Pill — twoardthesunset, photographer, 6/2011 — Courtesy of Flickr CC

Today’s abortion prohibitions are similar the 1920s Prohibition’s ban on alcohol, and are bound to fail for many of the same reasons it did

Public drunkenness, addiction, crime — the pernicious effects of alcoholism were both rampant and visible in British and American cities throughout the 19th century. So, citizens groups who saw excessive drinking as a key social problem decided to do something about it. From pulpit to pamphlets, they preached the message of temperance — moderation and self-restraint in all things, especially alcohol consumption.

That’s how the Temperance Movement began. But the movement itself didn’t remain temperate for long. Among its founders and activists were Evangelical Christians of a puritanical bent. To them, alcoholism, which we now know is a disease, was not the problem — alcohol itself was. Alcohol was an elixir of Satan sent to trick us into sinning, and anyone who produced or consumed it was, by definition, a sinner bound to end up in Hell and likely to drag others there with him.

Over time, these religious fanatics took over the Temperance Movement and turned it into a teetotaler’s movement that pressed, hard, to make the manufacture, storage, sale, possession and consumption of alcoholic beverages strictly illegal. Their efforts culminated in the 1919 adoption of the 18th Amendment to the Constitution, called the “Prohibition Amendment,” banning alcohol in the United States. (They called this the “Noble Experiment.”)

What happened next was predictable to students of history. Whenever a group of authoritarian zealots imposes its concept of morality on a public that doesn’t want it, it creates resistance. In the case of a traditionally free country such as the United States, that resistance subverts both the effect and the intention of the imposed legislation, and almost invariably defeats it — think The Fugitive Slave Act, Prohibition, the War on Drugs and the recent abortion restrictions.

Soon the Roaring Twenties, where underground alcohol consumption became rampant, was underway. Speakeasy’s, which served copious alcohol along with sides of illicit sex and gambling, sprung up everywhere. Unregulated whisky stills produced as much liquor as could be consumed, along with a lot of poisonous “wood alcohol” responsible for thousands of deaths. Organized crime, based on alcohol smuggling, got a strong foothold in America. Tax revenues from legally-produced alcohol were lost, and Prohibition proved prohibitively expensive and ultimately impossible to enforce.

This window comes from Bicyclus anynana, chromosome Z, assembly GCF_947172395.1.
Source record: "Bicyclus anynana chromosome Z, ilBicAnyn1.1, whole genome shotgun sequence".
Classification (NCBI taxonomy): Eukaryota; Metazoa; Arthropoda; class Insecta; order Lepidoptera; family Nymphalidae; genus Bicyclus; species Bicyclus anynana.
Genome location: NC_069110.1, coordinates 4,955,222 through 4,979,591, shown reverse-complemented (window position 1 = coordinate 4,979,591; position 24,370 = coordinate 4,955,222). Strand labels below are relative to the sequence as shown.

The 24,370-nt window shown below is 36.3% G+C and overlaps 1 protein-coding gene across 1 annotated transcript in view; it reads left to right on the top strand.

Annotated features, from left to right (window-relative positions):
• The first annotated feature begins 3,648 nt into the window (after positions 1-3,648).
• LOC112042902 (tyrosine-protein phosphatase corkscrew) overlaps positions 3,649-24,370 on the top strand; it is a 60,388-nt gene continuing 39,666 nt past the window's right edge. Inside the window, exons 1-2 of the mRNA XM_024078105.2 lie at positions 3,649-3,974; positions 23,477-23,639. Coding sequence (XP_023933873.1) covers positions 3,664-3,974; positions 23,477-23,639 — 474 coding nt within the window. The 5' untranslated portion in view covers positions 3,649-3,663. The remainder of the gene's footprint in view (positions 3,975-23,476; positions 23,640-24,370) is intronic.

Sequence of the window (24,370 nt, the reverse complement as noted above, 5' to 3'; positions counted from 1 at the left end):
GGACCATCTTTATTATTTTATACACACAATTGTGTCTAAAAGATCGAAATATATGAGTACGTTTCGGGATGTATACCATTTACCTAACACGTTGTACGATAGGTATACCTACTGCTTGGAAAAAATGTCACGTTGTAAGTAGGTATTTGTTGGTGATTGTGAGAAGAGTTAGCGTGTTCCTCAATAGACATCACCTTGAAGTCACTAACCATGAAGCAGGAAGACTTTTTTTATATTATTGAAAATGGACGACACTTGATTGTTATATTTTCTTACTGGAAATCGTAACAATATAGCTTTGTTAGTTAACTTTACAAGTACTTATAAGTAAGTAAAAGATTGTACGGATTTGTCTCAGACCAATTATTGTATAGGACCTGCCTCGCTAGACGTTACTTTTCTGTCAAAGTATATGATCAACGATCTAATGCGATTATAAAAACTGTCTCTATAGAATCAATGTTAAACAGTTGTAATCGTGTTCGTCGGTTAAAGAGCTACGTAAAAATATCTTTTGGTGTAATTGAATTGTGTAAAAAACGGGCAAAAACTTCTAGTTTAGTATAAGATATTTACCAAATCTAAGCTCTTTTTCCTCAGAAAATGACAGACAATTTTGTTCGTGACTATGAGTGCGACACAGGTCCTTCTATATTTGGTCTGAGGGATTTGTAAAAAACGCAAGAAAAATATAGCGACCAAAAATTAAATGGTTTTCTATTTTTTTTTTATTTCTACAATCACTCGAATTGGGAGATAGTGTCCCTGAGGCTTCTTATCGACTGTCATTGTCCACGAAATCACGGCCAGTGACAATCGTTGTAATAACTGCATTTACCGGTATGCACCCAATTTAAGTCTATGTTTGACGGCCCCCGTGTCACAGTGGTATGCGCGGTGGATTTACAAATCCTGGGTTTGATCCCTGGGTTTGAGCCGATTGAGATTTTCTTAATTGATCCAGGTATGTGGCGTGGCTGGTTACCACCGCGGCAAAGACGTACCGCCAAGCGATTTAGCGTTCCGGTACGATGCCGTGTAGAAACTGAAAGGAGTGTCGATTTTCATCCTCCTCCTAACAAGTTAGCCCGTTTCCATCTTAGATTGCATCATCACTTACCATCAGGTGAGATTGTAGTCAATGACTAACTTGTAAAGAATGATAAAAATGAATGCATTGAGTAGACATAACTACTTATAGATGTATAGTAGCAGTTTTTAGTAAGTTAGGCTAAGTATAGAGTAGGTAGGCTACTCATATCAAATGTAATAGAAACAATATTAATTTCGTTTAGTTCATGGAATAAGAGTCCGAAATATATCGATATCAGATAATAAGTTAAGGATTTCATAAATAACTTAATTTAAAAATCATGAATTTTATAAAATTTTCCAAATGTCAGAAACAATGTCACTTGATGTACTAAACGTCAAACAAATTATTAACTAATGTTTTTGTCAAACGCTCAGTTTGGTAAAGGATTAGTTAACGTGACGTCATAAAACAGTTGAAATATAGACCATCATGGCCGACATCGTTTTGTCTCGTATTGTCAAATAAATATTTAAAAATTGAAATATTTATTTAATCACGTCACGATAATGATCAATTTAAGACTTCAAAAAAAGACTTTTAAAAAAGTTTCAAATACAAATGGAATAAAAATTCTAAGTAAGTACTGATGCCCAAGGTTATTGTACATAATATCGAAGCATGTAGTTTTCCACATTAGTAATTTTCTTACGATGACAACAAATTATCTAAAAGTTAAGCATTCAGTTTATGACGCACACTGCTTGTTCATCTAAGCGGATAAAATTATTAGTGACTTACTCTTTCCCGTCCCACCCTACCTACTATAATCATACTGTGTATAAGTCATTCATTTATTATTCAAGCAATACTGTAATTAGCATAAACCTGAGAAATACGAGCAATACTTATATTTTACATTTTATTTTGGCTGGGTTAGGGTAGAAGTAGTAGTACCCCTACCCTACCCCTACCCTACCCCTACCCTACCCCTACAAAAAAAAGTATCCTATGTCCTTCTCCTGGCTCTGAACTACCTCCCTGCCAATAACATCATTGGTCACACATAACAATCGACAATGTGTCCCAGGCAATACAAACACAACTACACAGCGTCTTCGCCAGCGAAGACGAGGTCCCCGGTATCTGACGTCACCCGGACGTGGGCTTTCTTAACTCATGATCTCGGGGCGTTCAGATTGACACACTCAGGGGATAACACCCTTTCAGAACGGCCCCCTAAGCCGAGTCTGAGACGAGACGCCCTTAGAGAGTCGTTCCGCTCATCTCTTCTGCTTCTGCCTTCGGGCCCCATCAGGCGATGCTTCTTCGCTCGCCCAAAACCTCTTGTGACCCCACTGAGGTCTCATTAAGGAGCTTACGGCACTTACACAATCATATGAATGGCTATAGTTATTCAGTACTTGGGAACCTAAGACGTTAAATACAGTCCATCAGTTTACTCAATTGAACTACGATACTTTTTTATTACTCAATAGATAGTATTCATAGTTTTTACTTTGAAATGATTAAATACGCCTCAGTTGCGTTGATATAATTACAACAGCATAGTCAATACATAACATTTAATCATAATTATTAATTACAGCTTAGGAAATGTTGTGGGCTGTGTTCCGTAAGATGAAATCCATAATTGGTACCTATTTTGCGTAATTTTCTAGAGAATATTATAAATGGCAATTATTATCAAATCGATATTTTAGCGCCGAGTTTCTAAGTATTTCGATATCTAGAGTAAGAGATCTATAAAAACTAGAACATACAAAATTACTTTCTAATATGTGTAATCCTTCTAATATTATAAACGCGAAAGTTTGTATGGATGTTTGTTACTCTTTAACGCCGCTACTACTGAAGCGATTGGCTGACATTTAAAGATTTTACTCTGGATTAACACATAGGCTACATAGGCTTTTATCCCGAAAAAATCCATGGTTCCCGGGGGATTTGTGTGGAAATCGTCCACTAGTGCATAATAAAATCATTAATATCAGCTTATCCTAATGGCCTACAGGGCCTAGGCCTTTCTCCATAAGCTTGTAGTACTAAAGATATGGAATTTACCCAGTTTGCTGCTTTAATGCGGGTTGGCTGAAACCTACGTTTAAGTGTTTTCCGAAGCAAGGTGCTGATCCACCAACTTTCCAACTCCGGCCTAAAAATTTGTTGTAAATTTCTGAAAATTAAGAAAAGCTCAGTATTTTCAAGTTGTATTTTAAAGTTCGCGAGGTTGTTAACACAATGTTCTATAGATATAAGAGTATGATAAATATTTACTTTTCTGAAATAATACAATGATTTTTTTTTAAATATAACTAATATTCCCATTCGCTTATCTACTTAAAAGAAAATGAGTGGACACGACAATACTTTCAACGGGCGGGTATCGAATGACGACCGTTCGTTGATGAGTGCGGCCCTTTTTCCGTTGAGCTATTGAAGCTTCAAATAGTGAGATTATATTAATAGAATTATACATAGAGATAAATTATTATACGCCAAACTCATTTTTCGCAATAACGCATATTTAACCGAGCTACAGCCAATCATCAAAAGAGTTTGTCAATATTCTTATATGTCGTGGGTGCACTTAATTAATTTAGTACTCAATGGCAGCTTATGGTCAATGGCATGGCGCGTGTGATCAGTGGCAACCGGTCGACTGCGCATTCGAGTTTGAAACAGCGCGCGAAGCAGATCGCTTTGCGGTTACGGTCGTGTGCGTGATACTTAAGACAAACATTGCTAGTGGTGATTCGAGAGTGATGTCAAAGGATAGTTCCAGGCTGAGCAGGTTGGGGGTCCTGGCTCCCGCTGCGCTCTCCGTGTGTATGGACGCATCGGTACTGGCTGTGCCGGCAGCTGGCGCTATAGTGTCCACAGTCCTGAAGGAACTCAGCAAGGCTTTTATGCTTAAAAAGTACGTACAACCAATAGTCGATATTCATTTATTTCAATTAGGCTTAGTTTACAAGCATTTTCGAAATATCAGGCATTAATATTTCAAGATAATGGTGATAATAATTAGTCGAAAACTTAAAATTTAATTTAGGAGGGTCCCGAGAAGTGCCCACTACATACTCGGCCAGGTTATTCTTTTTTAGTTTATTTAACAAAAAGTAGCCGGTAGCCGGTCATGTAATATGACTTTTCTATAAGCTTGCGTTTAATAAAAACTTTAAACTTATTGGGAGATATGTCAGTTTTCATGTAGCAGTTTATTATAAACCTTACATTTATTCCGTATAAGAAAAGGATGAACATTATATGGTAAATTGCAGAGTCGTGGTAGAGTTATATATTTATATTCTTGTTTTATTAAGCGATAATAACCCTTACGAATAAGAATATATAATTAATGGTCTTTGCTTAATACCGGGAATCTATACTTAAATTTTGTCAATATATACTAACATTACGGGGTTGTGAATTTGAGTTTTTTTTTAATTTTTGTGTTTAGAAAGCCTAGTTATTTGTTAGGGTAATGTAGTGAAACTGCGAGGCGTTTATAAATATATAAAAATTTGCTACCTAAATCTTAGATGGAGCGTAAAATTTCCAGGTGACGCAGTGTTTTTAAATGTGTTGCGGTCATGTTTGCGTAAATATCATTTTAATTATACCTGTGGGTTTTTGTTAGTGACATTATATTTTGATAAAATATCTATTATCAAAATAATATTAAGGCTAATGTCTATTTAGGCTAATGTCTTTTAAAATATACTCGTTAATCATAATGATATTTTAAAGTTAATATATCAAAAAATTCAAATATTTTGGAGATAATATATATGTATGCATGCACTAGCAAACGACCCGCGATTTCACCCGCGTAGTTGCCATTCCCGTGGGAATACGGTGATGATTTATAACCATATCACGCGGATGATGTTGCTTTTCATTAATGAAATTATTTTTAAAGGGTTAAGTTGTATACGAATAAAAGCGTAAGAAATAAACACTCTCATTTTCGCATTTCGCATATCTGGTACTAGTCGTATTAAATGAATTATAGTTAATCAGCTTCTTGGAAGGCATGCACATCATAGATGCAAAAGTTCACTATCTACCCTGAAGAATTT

The net result? In 1933, just 14 years after it was ratified, the 18th Amendment was repealed by the 21st Amendment. The teetotaler extremists had succeeded only in doing a great deal of the damage to the country before being defeated legally while losing any moral high ground or popularity they might have claimed had they remained temperate in their demands. A 2014 nationwide poll found that just 18% of Americans “believed that drinking should be illegal.”

About 50 years ago, groups of dogmatic Evangelicals opposed to abortion for their own “religious” reasons, decided that trying to persuade women to eschew abortion wasn’t adequate. They must force women, all women, to do what they believed God told them was right. They began to work, with the dedication of fanatics, to obtain their goal through ceaseless proselytizing to a mostly indifferent public, upfront and backroom legal maneuvering and the intimidation of abortion providers, up to and including murdering them. And now they’ve just about got what they wanted, as Roe vs. Wade will undoubtedly be overturned this summer.

…those who find this current manifestation of Evangelical and right-wing fanaticism menacing and immoral can take heart from the original Prohibition’s demise.

While the similarities between Prohibition and the current (soon to be nation-wide?) abortion bans are legion, those who find this current manifestation of Evangelical and right-wing fanaticism menacing and immoral can take heart from the original Prohibition’s demise. They should know that the bans will never completely succeed and, after a struggle, will most likely go down in flames — taking their phony rationalizations for patriarchal dominance of women with them. For many of the same factors that ended Prohibition will, inevitably, end the prohibitions on abortion.